Why Are Women Paying A Heavier Price During COVID-19?

Why Are Women Paying A Heavier Price During COVID-19?

The COVID-19 pandemic has hit women harder than men. ” COVID-19 has had a devastating social and economic impact on girls and women. It’s reversed decades of fragile progress in gender equality,” said Antonia Guterres, United Nations Secretary-General.

Research shows that women’s jobs are 1.8 times more vulnerable to the COVID-19 pandemic and similar crises than men’s jobs.

According to Avni Amin, a scientist at WHO, “What has disproportionately affected women is the loss of employment. This is because they work in informal sectors with no financial protection.” For example, 90% of the workforce in Sub-Saharan Africa comprises informal workers, most of whom are women.

These jobs are at risk due to the pandemic. Want to know why? In this post, we’ll discuss why women are paying a heavier price during the COVID-19 pandemic.

Worsening Gender Poverty Gaps

In times of distress such as the COVID-19 pandemic, social and economic gaps widen. These gaps leave various sectors of society to recover at different rates. “Women might experience slower financial recovery. This will widen the existing gap and slow the advances women made worldwide,” said Belinda Archibong, Professor of Economics at Columbia University.

Research shows that women make up 70% of the global health workforce. As such, they’ve highly represented on the front lines. Some of the roles women hold in the health workforce include:

  • Enrolled Nurse
  • Clinical nurse
  • Registered Nurse
  • Nursing assistant
  • Midwife
  • Medical Doctor
  • Patient services officer
  • Patient services clerk
  • Health information services clerk
  • Medical records clerk
  • Medical records administrator
  • Medical receptionist
  • Medical secretary
  • Paramedic

Since women are highly represented on the front lines, they are frequently exposed to COVID-19 infected patients. According to UN Women, out of all health care workers infected with COVID-19 in Spain, 72% were women, while in Italy, 66% were women.

In the US, women made up 46% of the workforce before the pandemic. But due to lockdown measures and effects of COVID-19, women make up more than 43% of job losses. In India, the situation is similar. Women made up 20% of the workforce, but due to COVID-19, the number of job losses resulting from the pandemic is 17%.

One significant factor that creates the gender gap is the nature of work. Men and women tend to cluster in different occupations. This is true in both developed and developing nations. As such, this shapes the gender implication women are currently facing due to COVID-19.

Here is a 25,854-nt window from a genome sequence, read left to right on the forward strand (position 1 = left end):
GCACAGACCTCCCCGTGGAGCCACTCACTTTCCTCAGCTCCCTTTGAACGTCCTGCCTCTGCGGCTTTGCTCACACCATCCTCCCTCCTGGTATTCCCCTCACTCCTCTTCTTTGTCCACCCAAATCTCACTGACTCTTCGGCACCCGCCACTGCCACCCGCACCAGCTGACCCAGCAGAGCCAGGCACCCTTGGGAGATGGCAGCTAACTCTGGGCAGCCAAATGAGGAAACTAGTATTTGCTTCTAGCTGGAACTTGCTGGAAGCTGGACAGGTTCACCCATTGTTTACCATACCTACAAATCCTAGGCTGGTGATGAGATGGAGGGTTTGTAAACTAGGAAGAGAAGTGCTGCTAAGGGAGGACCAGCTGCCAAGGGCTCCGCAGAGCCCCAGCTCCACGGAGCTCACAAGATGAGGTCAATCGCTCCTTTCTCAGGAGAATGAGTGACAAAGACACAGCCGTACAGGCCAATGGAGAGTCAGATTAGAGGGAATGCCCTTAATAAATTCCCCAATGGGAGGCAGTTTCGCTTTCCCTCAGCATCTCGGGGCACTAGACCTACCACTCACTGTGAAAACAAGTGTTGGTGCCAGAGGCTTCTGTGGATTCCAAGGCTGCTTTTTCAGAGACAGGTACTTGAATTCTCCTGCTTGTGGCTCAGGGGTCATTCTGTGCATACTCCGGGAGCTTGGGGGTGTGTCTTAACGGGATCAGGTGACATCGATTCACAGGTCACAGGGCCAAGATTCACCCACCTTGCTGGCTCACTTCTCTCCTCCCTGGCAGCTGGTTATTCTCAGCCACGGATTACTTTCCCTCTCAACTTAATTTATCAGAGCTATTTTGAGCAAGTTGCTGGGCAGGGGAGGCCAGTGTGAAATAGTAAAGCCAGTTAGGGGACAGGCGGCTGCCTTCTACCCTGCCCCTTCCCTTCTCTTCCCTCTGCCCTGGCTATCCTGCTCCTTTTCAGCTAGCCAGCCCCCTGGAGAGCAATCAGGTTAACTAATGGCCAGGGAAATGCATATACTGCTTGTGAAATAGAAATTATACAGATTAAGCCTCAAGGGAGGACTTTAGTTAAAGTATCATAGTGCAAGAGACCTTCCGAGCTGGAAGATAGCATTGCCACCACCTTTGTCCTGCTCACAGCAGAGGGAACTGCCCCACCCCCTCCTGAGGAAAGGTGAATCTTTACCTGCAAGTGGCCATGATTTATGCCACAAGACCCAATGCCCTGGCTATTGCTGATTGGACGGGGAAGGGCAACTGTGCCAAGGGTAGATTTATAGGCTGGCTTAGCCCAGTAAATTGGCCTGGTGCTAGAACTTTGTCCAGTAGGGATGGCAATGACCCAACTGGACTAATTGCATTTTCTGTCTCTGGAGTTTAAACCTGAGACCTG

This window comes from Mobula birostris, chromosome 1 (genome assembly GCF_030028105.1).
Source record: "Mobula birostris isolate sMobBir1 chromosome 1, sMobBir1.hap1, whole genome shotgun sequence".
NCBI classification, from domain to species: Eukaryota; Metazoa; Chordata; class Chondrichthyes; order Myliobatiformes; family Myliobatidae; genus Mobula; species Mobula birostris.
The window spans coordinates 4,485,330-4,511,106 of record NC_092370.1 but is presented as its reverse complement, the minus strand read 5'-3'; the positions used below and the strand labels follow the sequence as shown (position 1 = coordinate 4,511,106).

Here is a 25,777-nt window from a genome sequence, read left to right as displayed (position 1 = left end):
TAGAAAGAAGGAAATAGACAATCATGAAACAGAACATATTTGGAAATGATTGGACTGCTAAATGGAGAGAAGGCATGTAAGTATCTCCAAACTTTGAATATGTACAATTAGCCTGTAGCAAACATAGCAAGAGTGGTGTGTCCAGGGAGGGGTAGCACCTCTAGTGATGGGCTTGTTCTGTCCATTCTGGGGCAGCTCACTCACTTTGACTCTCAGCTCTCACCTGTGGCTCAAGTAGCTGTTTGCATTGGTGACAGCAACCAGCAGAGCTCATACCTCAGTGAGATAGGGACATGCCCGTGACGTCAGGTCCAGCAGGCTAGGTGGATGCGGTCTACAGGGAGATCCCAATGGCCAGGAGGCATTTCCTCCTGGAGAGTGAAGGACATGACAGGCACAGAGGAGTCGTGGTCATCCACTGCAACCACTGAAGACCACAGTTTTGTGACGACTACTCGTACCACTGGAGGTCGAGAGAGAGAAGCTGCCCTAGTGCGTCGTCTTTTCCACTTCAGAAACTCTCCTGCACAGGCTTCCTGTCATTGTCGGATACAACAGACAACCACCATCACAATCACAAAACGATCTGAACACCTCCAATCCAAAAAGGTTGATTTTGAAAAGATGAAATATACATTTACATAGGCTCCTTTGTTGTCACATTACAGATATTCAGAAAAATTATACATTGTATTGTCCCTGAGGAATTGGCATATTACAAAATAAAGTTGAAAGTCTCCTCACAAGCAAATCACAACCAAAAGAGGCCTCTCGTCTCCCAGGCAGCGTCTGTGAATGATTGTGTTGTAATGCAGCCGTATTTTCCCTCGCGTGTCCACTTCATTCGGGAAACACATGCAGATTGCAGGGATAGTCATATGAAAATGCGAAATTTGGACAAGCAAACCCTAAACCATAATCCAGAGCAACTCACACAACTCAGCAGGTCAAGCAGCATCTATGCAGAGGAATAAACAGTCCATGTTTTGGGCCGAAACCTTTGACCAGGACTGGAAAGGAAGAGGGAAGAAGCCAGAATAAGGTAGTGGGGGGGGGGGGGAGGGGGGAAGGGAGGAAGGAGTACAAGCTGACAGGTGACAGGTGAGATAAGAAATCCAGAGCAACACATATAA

Globally, 4.5% of women’s employment is at risk compared to 3.8% of men given the industries both genders participate in. Some of the worst affected sectors are:

  • Retail and wholesale trade – 43% of job loss among women
  • Arts, Recreation and Public Administration – 46% of job loss among women
  • Education and Healthcare – 50% or more job loss among women

Women from poor and marginalized areas face higher losses of livelihood. For example, a single mother in Guatemala had a job in the informal sector. Due to the effects of COVID-19, she has no job and no unemployment benefits or other forms of financial protection.

This means she cannot take care of her child, pay her bills, and other expenses. If she is renting a home, the landlord will probably kick her out due to unpaid rent or the inability to pay rent.

The situation is similar in other marginalized areas such as South Sudan, Malawi, Somalia, and others. Even women running small businesses cannot bring food to the table or pay rent for their business premises.

In South Sudan, a single mother of three sold beans, maize, and groundnuts at a local market. Before COVID-19, she was making more than $100 a week. After COVID-19 hit and the country required all citizens to adhere to lockdown measures, her income reduced by more than a half (less than $50).

Her story is also playing out in developed nations in Europe and Asia. Research shows that 25% of self-employed women have already lost their jobs compared to 21% of men. According to the International Labor Organization, 140 million full-time jobs may be lost due to the pandemic. Of these, women’s unemployment is 19% more at risk than men’s.

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